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KEI Spotlight

KEI Vice President Mark Tokola Offers Policy Recommendations at NBR

March 12, 2019

Writing for the National Bureau of Asian Research (NBR), KEI Vice President Mark Tokola examines the U.S. and North Korean objectives heading into the February 27–28 summit and offers policy recommendations for the U.S. side. Based on publicly available accounts, Tokola concludes that the Hanoi Summit did not produce an agreement because neither leader was satisfied with the concessions that his counterpart offered. 

But coming out of the summit, the biggest loser (in Tokola's view) is Kim Jong-un who is further away from winning sanctions relief that would allow economic growth to take place. Pyongyang had promised economic prosperity to its people following the completion of the nuclear program. This had once justified the hardships, but Tokola wonders if this will be the case going forward now that a successful nuclear program has been developed. 

One of the elements that Tokola sees as vital to reaching a successful agreement is developing the belief in North Korea that the country would be better off without nuclear weapons. Such confidence would require security guarantees from the United States, China, South Korea, and likely the wider international community in some form that is not possible in the current environment.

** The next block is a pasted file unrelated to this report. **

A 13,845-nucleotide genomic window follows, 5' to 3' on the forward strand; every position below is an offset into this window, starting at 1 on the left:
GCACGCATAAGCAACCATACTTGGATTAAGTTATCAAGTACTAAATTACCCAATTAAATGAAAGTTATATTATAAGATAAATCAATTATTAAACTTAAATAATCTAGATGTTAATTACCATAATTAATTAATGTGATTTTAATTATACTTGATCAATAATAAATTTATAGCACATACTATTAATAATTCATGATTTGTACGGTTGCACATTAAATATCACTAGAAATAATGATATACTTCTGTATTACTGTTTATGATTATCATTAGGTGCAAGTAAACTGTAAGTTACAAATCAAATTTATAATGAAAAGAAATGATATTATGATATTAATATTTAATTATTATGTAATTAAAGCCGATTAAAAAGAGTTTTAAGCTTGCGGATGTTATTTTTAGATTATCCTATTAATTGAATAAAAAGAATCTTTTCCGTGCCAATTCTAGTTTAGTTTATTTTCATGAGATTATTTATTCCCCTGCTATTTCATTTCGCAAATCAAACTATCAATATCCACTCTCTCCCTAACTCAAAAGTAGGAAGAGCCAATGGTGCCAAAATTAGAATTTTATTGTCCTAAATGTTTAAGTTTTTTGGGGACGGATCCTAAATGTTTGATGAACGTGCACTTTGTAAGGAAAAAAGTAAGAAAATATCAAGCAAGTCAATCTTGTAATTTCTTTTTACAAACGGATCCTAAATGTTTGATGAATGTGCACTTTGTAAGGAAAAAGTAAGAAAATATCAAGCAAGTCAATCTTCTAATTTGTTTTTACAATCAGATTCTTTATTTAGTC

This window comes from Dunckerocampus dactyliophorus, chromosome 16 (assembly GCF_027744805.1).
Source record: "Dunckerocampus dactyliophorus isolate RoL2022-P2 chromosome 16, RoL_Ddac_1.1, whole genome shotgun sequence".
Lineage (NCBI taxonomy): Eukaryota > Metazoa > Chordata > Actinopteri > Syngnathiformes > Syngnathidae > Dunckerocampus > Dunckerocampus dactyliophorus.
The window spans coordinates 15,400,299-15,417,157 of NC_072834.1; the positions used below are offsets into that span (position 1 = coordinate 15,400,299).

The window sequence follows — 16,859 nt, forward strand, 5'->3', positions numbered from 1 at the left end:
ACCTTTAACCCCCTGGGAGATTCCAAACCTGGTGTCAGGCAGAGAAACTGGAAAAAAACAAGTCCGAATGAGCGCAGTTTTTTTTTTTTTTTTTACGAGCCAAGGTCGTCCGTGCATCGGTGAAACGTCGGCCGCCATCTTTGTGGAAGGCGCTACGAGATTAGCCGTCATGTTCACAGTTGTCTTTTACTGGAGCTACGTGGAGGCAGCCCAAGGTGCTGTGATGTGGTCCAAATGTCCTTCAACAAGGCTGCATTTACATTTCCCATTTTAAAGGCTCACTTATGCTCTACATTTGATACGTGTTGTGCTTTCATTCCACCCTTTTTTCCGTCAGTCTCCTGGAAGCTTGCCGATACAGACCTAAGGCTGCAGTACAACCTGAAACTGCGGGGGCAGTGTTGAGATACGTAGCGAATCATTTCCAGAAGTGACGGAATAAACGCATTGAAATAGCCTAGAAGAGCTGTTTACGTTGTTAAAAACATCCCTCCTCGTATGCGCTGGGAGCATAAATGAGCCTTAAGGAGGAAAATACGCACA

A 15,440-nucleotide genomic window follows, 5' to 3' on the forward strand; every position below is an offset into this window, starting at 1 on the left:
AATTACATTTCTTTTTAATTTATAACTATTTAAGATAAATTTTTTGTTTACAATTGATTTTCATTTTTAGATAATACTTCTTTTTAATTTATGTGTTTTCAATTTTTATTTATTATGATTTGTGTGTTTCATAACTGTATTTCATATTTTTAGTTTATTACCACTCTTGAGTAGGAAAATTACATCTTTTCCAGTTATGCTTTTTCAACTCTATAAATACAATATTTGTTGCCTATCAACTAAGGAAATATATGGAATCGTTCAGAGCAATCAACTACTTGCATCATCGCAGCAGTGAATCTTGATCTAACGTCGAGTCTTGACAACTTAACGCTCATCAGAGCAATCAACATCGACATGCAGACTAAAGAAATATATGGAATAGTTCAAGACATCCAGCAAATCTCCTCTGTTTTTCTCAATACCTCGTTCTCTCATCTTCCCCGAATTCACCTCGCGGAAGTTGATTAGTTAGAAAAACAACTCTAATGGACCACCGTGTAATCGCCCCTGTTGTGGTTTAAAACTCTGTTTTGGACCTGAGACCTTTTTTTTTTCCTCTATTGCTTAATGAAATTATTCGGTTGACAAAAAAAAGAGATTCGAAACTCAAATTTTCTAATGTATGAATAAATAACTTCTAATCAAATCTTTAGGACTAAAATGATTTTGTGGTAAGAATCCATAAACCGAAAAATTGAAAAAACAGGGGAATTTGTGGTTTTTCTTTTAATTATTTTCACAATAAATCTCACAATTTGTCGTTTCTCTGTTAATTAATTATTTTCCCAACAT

In this context, Tokola underscores that the critical challenge is resolving the "Korea question," which North Korea's denuclearization will not fully fix nor sanctions relief from the United States. Here, he considers four recommendations to construct a more robust peace regime:

  • Congress should ensure that the administration has a plan to deal with North Korean threats beyond denuclearization. For example, how can North Korean cyberattacks be deterred? Are chemical and biological weapons being discussed alongside the nuclear program? Is there a plan to deal with North Korea’s export of drug precursor chemicals?
  • The administration should reassure U.S. allies South Korea and Japan that Washington is taking their security concerns into account as well as its own. These include not only potential WMD attacks but short- and medium-range missiles.
  • North Korea should not receive a pass on its abysmal human rights record. There are practical ways to raise this issue. For example, if North Korea receives economic assistance from the International Monetary Fund, it would be appropriate to ask that at the same time it join International Labor Organization conventions to ensure that North Koreans who work on internationally funded infrastructure projects receive basic protections.
  • If North Korea wishes to demonstrate good intent toward normalizing its relationship with the United States, the country should be asked to stop jamming radio broadcasts from sources such as the Voice of America and BBC World Service.

 

Read the full piece here